We’d been debating about visiting Busan for some time so when we received an invite to our friend Louis’ wedding in Gimhae (just outside of Busan) we decided to bite the bullet and venture to the eastern city. Busan (or Pusan, if you like), is a city with some impressive statistics. It’s the second biggest city in South Korea (3.6M people), home to the fifth largest port in the world, the world’s largest department store and Korea’s best beach – Haeundae.
Getting around Korea is a mission at the best of times, throw some perfect weather and a film festival into the mix and getting to Busan becomes somewhat of an ordeal. After some Paris Baguette and a four hour wait at our local bus terminal we finally boarded our express bus to the sunny city. Three and a half hours later we arrived.
After getting confused by the subway ticket machine (partly due to the friendly but pushy Korean man who wanted to help us), failing to find a love motel that wanted our money and figuring out what bus we needed to catch to Gimhae we were tired, hungry and grumpy. So we gave up and headed for Haeundae. Like Seoul, Busan’s subway is clean and efficient. All the stations are signposted in Korean and English and the tickets are a measly 1,000 won (for one stage) or 1,200 won (for two stages).
At Haeundae we were greeted with the smell of salty air and seagull calls… ah beach, we’ve missed you! The area looks very similar to the Gold Coast; a white sand beach lined by a boardwalk and sky-high buildings/hotels. At night it transforms into a sea of neon signs (like most Korean cities), crawling with people enjoying the beach or one of the local eateries.
We had little trouble finding accommodation here, a block back from the beach there are ample love motels of various prices. We opted for Castle Beach Motel for 80,000 won a night with a super king bed and a sea view.
After enjoying some burgers and beer we took a stroll along the boardwalk, soaking up the atmosphere surrounding the Pusan International Film Festival (PIFF). The film festival is in it’s fourteenth year and attracts a lot of Asian films and new directors. We were just in time to see William Dafoe (Spiderman, The English Patient) getting his hands printed for his new film A Woman. Also in attendance were Oliver Stone (director of Wall Street), Juliette Binoche (one of my favorite French actresses) and Kim Yunjin (LOST). According to the festival program, Stephen Kang (Korean NZ-er) was also premiering his feature film Disaster.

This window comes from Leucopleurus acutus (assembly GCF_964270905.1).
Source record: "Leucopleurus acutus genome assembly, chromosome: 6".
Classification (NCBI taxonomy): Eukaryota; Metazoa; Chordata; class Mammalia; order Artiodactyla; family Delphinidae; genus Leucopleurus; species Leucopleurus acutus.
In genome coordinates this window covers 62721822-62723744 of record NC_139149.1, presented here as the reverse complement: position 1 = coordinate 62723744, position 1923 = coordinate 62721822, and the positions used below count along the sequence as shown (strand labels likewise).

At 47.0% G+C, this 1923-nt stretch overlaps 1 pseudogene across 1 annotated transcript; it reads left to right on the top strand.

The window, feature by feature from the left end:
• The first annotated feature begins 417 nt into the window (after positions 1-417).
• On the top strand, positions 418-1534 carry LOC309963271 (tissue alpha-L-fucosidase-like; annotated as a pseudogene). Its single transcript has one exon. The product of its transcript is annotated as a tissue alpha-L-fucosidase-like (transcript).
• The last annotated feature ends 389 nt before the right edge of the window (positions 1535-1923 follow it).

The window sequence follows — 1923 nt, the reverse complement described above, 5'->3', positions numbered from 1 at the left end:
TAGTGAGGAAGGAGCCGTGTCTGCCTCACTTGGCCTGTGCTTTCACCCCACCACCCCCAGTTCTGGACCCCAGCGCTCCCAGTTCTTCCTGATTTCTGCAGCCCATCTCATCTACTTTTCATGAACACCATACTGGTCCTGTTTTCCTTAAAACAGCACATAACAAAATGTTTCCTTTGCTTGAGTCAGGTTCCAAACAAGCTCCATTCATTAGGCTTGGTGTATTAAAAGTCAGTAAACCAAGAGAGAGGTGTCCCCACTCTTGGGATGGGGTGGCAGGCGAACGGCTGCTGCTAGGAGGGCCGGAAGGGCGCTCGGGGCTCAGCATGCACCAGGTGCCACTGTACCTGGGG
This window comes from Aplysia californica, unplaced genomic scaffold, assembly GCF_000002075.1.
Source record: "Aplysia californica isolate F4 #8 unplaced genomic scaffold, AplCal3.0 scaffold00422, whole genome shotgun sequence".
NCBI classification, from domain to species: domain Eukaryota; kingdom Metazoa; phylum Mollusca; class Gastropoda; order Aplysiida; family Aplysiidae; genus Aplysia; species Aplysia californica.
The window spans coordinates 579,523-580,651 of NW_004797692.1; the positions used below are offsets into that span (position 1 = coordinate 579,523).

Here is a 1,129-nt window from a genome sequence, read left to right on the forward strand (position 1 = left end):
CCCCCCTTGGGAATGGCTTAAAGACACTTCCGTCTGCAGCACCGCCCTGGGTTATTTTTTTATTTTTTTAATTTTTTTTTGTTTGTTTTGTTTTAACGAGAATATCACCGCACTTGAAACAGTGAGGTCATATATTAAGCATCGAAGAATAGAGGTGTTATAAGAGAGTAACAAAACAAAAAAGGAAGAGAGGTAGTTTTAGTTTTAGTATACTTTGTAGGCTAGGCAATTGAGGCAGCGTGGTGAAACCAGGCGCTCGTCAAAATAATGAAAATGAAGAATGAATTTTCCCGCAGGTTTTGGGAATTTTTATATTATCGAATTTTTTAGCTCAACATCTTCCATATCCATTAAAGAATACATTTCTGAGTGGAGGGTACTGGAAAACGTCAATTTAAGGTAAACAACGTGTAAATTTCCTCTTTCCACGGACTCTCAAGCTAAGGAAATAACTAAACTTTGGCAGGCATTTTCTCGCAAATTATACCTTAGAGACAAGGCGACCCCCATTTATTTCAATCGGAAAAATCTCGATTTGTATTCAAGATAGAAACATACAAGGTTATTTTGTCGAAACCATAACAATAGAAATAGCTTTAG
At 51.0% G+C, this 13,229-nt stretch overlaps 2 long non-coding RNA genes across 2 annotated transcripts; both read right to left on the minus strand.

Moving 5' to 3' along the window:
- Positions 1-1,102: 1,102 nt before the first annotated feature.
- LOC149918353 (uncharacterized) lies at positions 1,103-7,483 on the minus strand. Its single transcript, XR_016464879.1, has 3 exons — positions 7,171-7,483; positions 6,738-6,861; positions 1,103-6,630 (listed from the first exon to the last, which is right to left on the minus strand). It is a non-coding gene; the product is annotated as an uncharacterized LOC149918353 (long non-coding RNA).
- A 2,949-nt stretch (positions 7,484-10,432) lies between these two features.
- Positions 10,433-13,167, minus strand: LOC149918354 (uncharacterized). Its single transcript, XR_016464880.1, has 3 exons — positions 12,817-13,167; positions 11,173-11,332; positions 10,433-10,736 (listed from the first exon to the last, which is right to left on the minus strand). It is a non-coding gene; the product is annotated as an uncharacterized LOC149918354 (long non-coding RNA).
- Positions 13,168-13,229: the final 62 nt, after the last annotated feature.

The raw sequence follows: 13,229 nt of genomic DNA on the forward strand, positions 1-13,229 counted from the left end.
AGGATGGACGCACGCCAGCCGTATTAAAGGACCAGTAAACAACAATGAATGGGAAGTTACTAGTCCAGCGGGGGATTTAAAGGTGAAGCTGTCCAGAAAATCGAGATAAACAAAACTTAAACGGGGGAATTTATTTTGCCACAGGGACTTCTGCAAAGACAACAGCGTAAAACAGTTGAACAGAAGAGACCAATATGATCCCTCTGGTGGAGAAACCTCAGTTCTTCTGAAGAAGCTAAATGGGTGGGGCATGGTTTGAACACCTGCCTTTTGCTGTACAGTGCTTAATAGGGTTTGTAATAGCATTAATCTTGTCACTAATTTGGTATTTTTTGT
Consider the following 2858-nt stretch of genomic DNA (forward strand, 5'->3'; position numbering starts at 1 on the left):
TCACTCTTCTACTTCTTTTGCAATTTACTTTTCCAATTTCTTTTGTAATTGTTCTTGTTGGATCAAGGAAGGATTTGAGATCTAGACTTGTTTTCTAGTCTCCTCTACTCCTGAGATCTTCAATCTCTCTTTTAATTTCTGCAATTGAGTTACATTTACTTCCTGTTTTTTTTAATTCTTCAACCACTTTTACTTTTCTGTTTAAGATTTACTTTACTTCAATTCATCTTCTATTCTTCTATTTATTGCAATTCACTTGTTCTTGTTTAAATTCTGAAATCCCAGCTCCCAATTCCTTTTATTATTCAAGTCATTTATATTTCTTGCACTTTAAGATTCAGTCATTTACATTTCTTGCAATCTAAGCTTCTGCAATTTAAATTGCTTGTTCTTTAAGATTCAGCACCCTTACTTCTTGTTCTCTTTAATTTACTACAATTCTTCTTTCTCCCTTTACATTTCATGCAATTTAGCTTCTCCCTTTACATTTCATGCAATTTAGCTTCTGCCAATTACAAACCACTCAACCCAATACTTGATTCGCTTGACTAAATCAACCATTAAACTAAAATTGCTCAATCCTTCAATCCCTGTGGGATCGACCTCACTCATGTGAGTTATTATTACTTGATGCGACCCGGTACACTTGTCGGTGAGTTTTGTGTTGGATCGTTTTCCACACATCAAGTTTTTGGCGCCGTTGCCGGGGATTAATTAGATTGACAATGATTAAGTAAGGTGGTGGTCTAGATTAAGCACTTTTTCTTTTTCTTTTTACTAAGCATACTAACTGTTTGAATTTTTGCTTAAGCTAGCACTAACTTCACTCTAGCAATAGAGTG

Further along the boardwalk we took some pictures of Gwangalli bridge, (the largest bridge in Korea), finally called Deon and Sylvia and then headed out for some more drinks at U2.
Early Sunday morning we boarded our bus to Gimhae for Louis’ wedding. We met Louis at orientation, an American Korean, who after several years in the US military was embarking on his first teaching experience to South Korea. Louis met Carrie (his fiance) in the States and followed her to Korea. They are a really sweet couple who were very excited about their wedding and even more excited about meeting their new family member, due in April.
Unlike Western weddings, Korean wedding ceremonies are conducted in ‘wedding halls’ or ballrooms. The rooms are rented by the couple and then decorated to their taste. Often several weddings happen at once on different levels of the facility. Louis and Carrie chose the Gimhae City Hall (Carrie’s home town) and opted for a more Westernized ceremony with a tuxedo and a white wedding gown. After the main ceremony they held a small traditional ceremony for family in which they wore traditional Korean dress.
The ceremony took just under thirty minutes and then it was off to the local dining hall for lunch. Korean wedding buffets often include several wedding groups across several rooms, as opposed to a private function setup, common at most Western weddings. So many wedding guests can get pretty confusing, so make sure you check you’re sitting with guests from the correct wedding!The most common gift for the new couple is cash, which goes towards the luncheon and/or honeymoon. Louis and Carrie will be spending their honeymoon on an island just off the coast of Busan, so we’ve crossed our fingers for sunny weather.
After saying our goodbyes, Carrie’s friends dropped us at the local subway station and we made our way back to the bus terminal. Initally we’d wanted to take the KTX home, but this option was already booked up. Unfortunately when we arrived (at 3pm) the ONLY bus to Cheongju (which hadn’t sold out) was at 8:20pm. After some heated discussion we purchased tickets for this bus and then decided to head back to Haeundae for some beer and Mexican food as opposed to spending five hours at the bus terminal.
We arrived home a little after midnight, completely exhausted and dreading the early start for school on Monday. Whilst we had a lovely time in Busan we didn’t get to see that much of the city so if you’re thinking of doing the trip make sure you give yourself a few days to soak up more of the sights.
Haeundae Beach – Haeundae Station, exit 3/5.
Walk ten minutes towards the beach.